I wasted so many hours striving after things that ultimately led to heartache. I spent so much time, effort, and energy on my desires, but thing after thing would fail. I wasn’t able to live a life full of joy. Instead, I was bogged down by seeking things that the I thought would bring happiness. And the truth is, what I wanted would bring me happiness--temporarily.
As an unapologetic optimist, I used to assume the best about people which made me an unfortunate judge of character. Sometimes I honestly couldn't identify fake friends from real ones. But the sarcastic words? The little insults? They were the hundred paper cuts that eventually made me bleed. I had to learn the hard way that not everyone likes Ashley. And some people never will.
I’ve always been good at being self-sufficient. If I had a problem, I’d find a way to fix it. If I were feeling sad, I would realize it was my responsibility to make sure I stopped feeling that way. Essentially, I’ve always had the logical sense to realize that nobody else could fix my problems; I knew I had to be responsible and take care of them myself. In many ways, I applied that to my relationship with God. He had good works prepared for me to do, so I’d better get my act together and get them done, right?
For as long as I can remember, my dream has been to become a wife and mother. In my mind, the ideal scenario was to start dating in late high school, get married fresh out of college, and start a family not long after. The only problem was that there was never a guy in the picture. I finished high school without dating anyone, so needless to say, things didn’t start out the way I had imagined.
I remember crying myself to sleep in high school because of a joke some boy I barely even knew had made about my weight. I was about seventeen at the time, but my struggle with the way I looked had begun much before that. I had always been a “normal-sized girl” growing up, until I hit puberty. That, plus all the junk food I consumed when I went away to boarding school, caused me to put on a lot of weight. It wasn’t until people began to notice that I realized what a large part of my identity was formed around the way I looked and even more so around the way that people saw me.
Wouldn’t it be more caring to pray for someone instead of worrying for them? I find the difference between worrying and putting my trust in God to be this: when I worry, I draw more into myself, allowing my fears and anxieties to spread. When I instead turn and give my worries over to God, I draw more into His peace and trust that He’s got me no matter what the situation may be. The crazy part is, God loves our families and friends way more than we ever could. God doesn’t want His children, you or me, to live in the fear of not knowing what the future will hold. But instead to have faith in knowing that He holds our future and will never leave us.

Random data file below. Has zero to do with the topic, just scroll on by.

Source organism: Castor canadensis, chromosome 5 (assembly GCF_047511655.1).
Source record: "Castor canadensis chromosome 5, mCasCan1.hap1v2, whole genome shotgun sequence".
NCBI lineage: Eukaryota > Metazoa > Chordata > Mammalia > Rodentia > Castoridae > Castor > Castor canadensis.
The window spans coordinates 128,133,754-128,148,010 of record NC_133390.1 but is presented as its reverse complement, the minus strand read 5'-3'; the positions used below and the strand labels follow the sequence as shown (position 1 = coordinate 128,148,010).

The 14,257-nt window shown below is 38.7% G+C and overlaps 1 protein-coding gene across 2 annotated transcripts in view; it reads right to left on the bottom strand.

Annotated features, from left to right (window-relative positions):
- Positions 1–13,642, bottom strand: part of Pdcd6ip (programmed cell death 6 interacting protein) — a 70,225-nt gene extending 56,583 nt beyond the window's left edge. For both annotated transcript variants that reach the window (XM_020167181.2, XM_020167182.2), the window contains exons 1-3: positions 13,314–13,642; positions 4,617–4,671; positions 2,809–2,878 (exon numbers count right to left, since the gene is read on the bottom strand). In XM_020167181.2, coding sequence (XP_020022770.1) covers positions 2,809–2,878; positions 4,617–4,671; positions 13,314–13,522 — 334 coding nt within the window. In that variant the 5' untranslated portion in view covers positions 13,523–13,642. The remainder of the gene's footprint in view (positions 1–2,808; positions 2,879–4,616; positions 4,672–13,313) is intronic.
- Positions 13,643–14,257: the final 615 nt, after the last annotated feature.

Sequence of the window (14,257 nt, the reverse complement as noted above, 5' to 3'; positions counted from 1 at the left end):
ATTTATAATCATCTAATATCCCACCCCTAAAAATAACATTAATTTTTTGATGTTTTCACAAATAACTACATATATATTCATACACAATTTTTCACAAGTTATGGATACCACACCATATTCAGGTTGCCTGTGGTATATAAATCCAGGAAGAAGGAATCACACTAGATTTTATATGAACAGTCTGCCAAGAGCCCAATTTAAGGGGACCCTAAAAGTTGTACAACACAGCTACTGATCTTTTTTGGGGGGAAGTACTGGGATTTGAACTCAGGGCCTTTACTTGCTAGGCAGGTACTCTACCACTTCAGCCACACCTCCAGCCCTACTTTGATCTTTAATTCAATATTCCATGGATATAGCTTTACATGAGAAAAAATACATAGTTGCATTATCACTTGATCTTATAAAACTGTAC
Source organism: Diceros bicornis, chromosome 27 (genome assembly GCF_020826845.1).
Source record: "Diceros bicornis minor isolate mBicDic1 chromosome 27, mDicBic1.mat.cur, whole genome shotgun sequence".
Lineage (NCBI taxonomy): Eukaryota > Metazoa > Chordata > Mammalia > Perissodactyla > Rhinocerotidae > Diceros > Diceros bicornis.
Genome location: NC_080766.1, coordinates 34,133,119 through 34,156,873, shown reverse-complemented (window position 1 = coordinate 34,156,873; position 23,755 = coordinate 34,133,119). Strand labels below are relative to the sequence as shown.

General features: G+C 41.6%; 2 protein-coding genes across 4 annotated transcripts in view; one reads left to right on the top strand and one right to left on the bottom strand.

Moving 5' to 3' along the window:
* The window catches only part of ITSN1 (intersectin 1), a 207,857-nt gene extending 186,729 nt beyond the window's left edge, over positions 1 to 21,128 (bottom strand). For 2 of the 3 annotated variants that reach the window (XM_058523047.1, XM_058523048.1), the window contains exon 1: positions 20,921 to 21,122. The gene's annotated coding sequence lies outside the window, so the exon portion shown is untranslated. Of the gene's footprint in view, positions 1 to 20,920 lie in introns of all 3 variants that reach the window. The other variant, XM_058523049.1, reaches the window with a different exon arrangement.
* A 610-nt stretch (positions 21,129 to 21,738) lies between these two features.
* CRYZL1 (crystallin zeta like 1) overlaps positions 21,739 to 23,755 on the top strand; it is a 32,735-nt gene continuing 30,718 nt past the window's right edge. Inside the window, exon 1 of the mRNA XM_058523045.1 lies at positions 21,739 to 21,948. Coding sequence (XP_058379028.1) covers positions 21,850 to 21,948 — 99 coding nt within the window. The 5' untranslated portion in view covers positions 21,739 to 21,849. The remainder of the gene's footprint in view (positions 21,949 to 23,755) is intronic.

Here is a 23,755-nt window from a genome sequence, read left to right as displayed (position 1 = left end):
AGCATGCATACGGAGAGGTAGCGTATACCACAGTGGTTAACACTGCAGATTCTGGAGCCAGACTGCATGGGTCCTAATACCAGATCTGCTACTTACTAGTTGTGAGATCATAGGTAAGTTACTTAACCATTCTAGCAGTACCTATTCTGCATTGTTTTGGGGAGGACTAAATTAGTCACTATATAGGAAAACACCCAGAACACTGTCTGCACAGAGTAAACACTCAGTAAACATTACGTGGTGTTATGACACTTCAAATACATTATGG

I have two siblings, and one statement I think I can fairly confidently make is that siblings are far too often compared and contrasted to each other. “Oh, they’re the funny one,” they say, or “They’re the shy one,” the list goes on and on.
Ever since I was a young girl, I dreamed of having a prestigious career. There has always been something in me that has desired to have the status of a successful career woman, a woman who has done something with her life. Intelligence and prestige had become so important in my life. Being a wife and mother didn’t really appeal to me all that much. Honestly, it was pride in my heart that told me that being a wife and mother wasn’t good enough. Sure, eventually I wanted to have kids. But in my mind, the end-all goal was to be successful and to make a name for myself.
For as long as I can remember, I’ve been the “Good Girl.” The kind one. The honest one. The encouraging one. The happy one. The good one. I knew the right things to do and say: what my family wanted, what my friends wanted, even what I thought God wanted. I was polished on the outside, doing all the “right” things, but on the inside, I was selfish. I was angry. I felt inadequate. I was driven by performance and perfection.
Sometimes, saying we can’t overcome sin is an excuse to avoid the hard work of sanctification and enjoy living in it a little longer. But more often than not, laziness isn’t the problem. We are scared. Scared of what lurks in the dark corners of our heart. Scared that if we dig too deep we will discover something about ourselves that we don’t like. Scared of being vulnerable. Scared of being found out. Scared of the shame of our own shadows.